Dave: This is one of few romantic comedies that isn't just tolerable but enjoyable. Kevin Kline plays Dave Kovic, an everyman who dons the guise of President Bill Mitchell (also played by Kline), who had a heart attack while sleeping with his secretary. Sigourney Weaver plays the First Lady, and Kevin Kline is just so charming in this movie that he makes Weaver's simple performance seem enchanting. Usually, I rewatch movies because the scripts are so memorable, but with Dave, it's about the performances. Although, "I once caught a fish this big" is permanently ingrained in my brain. Frank Langella is political evil at its best, and it's one of the few movies where I actually like the cameos from news reporters and political commentators. Let's not forget Bonnie Hunt's brilliant five-second scene: "We're walking, we're walking. Stop." And I'm not going to lie. I get teary-eyed when bodyguard Ving Rhames tells Dave, "I would take a bullet for you." Dave, Sliding Doors, and French Kiss are the only rom-coms I have watched and will continue to watch multiple times. Two of those have Kline in them... I'd love to see him return to the genre.
V for Vendetta: I really hate the question "what's your favorite movie" because there are so many layers of taste and judgement involved, so I prefer the more specific questions. "What's your favorite science-fiction film?" "What's your favorite CGI film?" My favorite question is: "What movie do you feel was specifically made for you?" The answer to that question is V for Vendetta. I joke that it's a humanities major's wet dream (which is true), but I don't tend to confess that I saw this movie in a theatre with about ten people and left immediately afterwards without saying goodbye so that I could drive around and cry in my car for half an hour. I later rejoined them and didn't explain my absence. This movie really affects me. The above youtube clip is not from the actual movie; rather, it's a video of kinetic typography scripting the scene where V introduces himself to Evie (there's also Fight Club, Monty Python's witch-burning scene, and Pulp Fiction, among others). The script is absolutely brilliant. I cannot emphasize that enough.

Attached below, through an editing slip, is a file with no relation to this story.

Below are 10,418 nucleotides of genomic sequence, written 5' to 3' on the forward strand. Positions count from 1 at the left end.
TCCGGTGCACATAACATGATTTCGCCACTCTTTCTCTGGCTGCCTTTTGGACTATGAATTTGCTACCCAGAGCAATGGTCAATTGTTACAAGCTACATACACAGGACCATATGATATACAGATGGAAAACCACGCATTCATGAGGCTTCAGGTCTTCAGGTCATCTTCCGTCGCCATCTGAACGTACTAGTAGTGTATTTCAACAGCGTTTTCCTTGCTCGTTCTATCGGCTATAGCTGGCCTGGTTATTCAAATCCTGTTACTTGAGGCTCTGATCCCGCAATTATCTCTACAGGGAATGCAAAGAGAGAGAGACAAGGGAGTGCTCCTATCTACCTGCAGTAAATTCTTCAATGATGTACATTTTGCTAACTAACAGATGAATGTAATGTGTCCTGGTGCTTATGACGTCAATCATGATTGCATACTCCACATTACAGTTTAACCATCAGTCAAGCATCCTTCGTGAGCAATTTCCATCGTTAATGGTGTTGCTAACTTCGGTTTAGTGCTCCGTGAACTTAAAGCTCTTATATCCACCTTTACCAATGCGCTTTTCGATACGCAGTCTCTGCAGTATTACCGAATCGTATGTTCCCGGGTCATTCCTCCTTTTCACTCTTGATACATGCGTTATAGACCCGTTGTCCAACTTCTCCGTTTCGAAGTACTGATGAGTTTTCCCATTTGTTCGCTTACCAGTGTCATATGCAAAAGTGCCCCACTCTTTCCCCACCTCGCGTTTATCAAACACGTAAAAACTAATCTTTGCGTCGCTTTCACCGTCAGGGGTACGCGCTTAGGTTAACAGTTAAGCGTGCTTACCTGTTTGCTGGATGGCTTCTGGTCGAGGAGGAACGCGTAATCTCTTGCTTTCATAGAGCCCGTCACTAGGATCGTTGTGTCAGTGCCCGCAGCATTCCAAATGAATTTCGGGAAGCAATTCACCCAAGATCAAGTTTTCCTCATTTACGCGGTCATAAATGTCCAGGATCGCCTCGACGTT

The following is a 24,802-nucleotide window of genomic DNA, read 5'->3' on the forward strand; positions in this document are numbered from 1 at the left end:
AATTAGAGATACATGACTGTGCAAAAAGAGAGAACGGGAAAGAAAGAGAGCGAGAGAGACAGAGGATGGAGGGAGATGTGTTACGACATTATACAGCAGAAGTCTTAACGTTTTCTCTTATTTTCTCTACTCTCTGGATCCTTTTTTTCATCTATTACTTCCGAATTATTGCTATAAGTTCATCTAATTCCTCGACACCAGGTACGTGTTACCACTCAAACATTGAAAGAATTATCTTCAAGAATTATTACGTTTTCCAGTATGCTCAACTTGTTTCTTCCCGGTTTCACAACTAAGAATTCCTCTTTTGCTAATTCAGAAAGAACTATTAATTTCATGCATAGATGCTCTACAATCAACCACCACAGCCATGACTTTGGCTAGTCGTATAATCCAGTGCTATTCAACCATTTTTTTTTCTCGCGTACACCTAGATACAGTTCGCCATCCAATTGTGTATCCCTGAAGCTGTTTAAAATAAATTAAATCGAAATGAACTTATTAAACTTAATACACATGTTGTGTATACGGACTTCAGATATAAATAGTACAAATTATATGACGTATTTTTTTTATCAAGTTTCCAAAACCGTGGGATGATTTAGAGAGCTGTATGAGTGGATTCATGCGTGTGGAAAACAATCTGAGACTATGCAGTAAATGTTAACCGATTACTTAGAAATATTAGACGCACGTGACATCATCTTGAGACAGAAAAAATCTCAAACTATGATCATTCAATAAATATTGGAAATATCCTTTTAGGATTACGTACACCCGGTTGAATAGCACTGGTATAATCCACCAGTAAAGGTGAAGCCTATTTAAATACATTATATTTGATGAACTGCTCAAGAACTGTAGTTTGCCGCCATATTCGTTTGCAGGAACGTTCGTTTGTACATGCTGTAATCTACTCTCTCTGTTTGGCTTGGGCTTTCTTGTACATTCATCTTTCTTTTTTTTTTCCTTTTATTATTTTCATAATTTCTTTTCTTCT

First and foremost, the plot. It's a strong conspiracy dealing with government lies and coverups (I'm always a fan), which creates a Frankensteinian monster out of V. Secondly, there's V. I absolutely fell in love with him. Despite having a background in art history and despite having a love for all things London, I wanted parliament to blow up. The idea was more important than the building and, as we all know, you can't kill an idea. Hugo Weaving's voice is like a dream, and the things he says makes me feel more human, more alive, more intentional than anything ever uttered in real life. He's the ideal idea. And the scene where Evie leaves and V throws his mask onto his mirror breaks my heart. He never planned on falling in love with her. And that was the smartest thing the Wachowski siblings could have done; give our invincible hero a vulnerability. At first I didn't care for Natalie Portman's British accent, but it's either grown on me or I've just gotten used to it. Either way, it doesn't bother me anymore. Every scene, every word, every pause - this movie was made for me.